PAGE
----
Likewise, I found the fourth chapter very helpful. I found encouragement in the fact that this doctrine can be practically applied to the needs of the people I have been called to shepherd in the local church. This doctrine and its explication to the Christian in the counseling room should serve to bring much comfort in the assurance of God’s choosing, saving and preserving of them. This is of course in contrast to alternate theories of Christ’s death such as He died as an example of humility and obedience alone (for that is wrapped up in His death but not the thrust of the action) or as an “unwilling” participant in the whole event.it is for this reason I believe I might utilize this chapter to address those who are anxious concerning their salvation, most especially if good fruit is evident.
Finally, I found all of the second part of the book helpful as particular oppositions to this understanding of the Atonement are addressed. If I were to recommend this book to someone who had questions about this subject I would likely have them read the second half and then follow up with one-to-one meetings to discuss what had been read.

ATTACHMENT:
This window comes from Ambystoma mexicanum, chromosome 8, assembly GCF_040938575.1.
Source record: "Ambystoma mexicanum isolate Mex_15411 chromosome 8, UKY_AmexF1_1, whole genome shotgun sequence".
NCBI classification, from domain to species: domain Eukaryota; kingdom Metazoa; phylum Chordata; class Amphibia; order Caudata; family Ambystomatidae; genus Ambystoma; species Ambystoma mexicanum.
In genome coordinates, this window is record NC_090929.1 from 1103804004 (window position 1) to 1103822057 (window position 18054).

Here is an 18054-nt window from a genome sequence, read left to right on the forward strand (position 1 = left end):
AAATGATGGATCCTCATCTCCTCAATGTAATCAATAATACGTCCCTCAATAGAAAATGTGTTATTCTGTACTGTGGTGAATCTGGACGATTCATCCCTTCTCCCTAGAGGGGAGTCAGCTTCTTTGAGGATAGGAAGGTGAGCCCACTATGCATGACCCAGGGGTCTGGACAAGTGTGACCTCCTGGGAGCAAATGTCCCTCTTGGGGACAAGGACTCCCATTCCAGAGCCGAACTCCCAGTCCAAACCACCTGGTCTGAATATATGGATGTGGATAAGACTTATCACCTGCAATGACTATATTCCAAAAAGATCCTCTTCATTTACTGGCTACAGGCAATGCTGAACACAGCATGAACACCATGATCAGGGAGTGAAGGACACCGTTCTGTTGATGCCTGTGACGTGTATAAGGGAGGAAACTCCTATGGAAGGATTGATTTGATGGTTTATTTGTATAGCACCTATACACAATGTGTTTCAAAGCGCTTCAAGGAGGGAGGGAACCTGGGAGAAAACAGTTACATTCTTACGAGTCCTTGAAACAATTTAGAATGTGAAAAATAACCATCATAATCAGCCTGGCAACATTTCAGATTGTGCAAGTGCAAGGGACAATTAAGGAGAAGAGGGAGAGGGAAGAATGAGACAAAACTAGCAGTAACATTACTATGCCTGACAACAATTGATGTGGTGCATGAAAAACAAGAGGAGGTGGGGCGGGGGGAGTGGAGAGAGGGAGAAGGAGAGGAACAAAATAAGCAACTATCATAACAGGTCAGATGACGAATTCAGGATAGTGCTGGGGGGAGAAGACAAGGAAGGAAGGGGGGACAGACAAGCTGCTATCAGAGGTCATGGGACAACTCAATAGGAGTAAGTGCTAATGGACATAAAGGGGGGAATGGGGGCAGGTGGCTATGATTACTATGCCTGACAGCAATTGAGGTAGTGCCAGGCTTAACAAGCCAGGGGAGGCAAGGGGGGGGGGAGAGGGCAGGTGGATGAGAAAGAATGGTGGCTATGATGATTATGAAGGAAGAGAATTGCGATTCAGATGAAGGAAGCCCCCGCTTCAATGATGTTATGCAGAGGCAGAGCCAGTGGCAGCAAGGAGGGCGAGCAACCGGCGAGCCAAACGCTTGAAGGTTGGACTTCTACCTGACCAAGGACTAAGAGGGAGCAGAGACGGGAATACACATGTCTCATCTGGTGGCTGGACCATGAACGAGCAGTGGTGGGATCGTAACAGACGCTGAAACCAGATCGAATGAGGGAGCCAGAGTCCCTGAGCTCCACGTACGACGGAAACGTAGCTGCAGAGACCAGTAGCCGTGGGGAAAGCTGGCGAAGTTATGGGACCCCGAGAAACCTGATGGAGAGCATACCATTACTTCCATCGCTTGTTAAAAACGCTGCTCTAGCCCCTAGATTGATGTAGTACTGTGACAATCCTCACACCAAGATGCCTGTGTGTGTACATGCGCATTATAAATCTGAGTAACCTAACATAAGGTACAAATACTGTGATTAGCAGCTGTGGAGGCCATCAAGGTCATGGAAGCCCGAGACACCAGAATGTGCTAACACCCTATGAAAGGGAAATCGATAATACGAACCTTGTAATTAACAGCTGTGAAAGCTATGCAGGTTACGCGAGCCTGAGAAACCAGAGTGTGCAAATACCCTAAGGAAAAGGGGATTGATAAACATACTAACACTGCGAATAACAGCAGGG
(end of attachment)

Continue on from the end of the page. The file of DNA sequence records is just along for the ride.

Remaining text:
If I were to express any disagreement with the book it would not be one of content but of organization. As helpful as the chapter on church history is, I felt as if it could have been a bit shorter as it seems the primary target audience is pastors, professors, and others who are likely to have some background in this area. However, this section should not be excluded from the argument just perhaps included as an appendix and not such a large chapter.
In all this is a book I found to be very helpful to my own instruction and understanding of this issue. For this reason it will be a book I reference as need requires to address questions concerning the subject of the Atonement. Furthermore, it is a book I am comfortable recommending to others who either have questions or interests in this key doctrine of the Christian faith.